I have received surprisingly positive responses since displaying the sticker
Yesterday we had our monthly pro-life prayer vigil in the slip road outside our local NHS hospital. We were joined by a visiting Indian priest. Usually we are a small group of lay people so it was good to have a priestly presence among us, and to be blessed by him at the end. On this occasion a young man came up to us and asked politely if he could take a photograph of the group, with our pro-life posters, to put on his Facebook page. We all agreed it would be a good thing – especially as the usual reaction is either hostile or puzzled looks from those going past in their cars.
What good does our small group do? It’s impossible to say. The point is simply to be a regular and visible presence outside the hospital in order to remind people about what is permitted behind its doors and perhaps do a bit of “consciousness raising” on the subject. There are other ways of doing this, of course, and not everyone feels able to actually stand on a street corner holding a placard, but it still feels important to be there.
I note in a recent article from Alateia that in Washington DC pro-lifers have thought of a novel way to try to spread the pro-life message: since last year they have been allowed to sell “choose life” speciality license plates, which show a cartoon drawing of two smiling children with the caption “choose life” under them. Washington has now joined 29 other states that sell or permit these license plates, which cost only $25 a year. Since the idea began in 2000, 900,000 license plates have been sold or renewed and nearly $20 million has been raised for different pro-life causes.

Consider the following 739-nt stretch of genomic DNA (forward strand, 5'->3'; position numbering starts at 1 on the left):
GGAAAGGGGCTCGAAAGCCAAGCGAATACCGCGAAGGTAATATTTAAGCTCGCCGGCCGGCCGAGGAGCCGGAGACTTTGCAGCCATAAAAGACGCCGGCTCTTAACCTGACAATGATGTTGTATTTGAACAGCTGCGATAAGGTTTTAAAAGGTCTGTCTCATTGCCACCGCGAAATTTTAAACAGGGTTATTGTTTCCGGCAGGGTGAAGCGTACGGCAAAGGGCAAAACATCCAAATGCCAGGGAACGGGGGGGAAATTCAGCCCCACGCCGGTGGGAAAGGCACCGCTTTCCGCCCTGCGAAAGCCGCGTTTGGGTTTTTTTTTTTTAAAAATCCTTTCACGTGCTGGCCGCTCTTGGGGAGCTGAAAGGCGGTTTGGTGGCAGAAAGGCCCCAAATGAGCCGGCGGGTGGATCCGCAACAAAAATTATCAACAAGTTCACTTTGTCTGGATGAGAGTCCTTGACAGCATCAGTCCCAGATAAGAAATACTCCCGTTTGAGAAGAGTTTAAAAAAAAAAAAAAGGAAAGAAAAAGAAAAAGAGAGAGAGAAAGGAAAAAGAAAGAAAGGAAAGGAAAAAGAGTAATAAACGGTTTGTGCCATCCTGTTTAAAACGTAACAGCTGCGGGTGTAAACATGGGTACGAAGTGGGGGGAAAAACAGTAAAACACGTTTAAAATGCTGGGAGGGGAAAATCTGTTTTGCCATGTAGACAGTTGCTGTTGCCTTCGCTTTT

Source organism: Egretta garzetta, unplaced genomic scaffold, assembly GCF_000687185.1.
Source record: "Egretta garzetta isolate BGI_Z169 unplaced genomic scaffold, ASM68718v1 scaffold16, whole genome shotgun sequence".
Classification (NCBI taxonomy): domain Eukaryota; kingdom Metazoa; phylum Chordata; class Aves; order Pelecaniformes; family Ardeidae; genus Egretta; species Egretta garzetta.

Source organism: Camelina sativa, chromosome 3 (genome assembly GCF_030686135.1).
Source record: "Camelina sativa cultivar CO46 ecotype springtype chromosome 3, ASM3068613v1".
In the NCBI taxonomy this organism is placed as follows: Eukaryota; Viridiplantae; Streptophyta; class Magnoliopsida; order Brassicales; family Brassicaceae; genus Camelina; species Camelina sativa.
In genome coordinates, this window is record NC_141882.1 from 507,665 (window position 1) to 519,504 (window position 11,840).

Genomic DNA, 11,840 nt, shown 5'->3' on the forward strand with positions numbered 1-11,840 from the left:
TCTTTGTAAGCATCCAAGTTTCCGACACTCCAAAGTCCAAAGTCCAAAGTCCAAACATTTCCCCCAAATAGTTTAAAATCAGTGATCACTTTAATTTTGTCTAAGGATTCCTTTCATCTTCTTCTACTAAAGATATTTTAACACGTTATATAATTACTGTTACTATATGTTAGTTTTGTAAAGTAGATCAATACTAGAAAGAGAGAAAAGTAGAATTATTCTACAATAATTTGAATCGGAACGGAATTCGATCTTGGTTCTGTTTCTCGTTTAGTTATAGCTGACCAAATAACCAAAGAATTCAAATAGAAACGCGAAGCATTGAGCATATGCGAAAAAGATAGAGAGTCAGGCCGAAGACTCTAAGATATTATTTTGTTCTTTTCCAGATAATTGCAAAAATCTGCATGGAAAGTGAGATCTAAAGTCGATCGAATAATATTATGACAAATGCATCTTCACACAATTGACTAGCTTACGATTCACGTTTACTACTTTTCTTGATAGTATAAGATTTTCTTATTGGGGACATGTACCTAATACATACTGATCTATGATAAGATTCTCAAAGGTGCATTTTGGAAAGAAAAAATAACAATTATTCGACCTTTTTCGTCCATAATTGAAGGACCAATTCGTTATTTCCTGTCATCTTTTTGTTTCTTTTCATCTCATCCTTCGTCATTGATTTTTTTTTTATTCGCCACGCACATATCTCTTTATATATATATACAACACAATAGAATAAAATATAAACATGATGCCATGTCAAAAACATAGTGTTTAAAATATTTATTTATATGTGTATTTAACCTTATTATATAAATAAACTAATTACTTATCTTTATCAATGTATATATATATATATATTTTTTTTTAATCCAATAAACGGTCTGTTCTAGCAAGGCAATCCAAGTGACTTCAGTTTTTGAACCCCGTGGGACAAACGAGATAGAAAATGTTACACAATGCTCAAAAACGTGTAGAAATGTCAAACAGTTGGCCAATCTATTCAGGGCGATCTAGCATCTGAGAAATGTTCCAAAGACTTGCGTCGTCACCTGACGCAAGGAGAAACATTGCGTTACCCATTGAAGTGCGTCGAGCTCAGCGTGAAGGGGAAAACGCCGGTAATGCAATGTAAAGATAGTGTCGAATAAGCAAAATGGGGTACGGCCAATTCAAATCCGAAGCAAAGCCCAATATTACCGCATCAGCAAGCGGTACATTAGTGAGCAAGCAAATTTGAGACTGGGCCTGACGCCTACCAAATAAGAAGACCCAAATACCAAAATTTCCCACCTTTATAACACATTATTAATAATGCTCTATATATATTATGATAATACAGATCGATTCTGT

Larry Cirignano of the Children First Foundation, which oversees the sale and renewal of these license plates in Washington DC commented that “no-one has been pulled over while driving for being pro-life; no cars have been scratched or keyed; and no incidents of road rage have been reported.” He added the interesting fact that “many drivers are adopted themselves or are adoptive parents who are proud to talk about the importance of being open to adoption.” His aim is to have 1,000 license plates on the road and thinks that achieving 200 will be “the tipping point” when they will start to generate themselves.
I was particularly interested in this initiative because for the last 7 or 8 years I have displayed a car boot sticker on my car with the caption “Have Mercy on the Unborn”, accompanied by a large red heart. Again, I have never been challenged about this and nor has my car been damaged. Yet when other Catholics remark on the sticker and I tell them I have a supply so can give them one too, they almost always decline, on the grounds that it might cause trouble of some sort. Even when I tell them that in my own experience it does nothing of the kind, they still say excuse themselves. Perhaps it’s too in-your face, too demonstrative, too political?
More rarely (but it does happen) people have spontaneously asked me how they can get hold of a similar sticker for their own car. This once even happened in the Tesco car park. And once a woman followed me home in her car to ask if I had any more that I could give her. It turned out she was a member of a pro-life organisation.
So I carry on. The caption is a gentle appeal to other drivers – a non-aggressive, subliminal message. Just imagine the effect if if thousands of cars on our roads adopted them.
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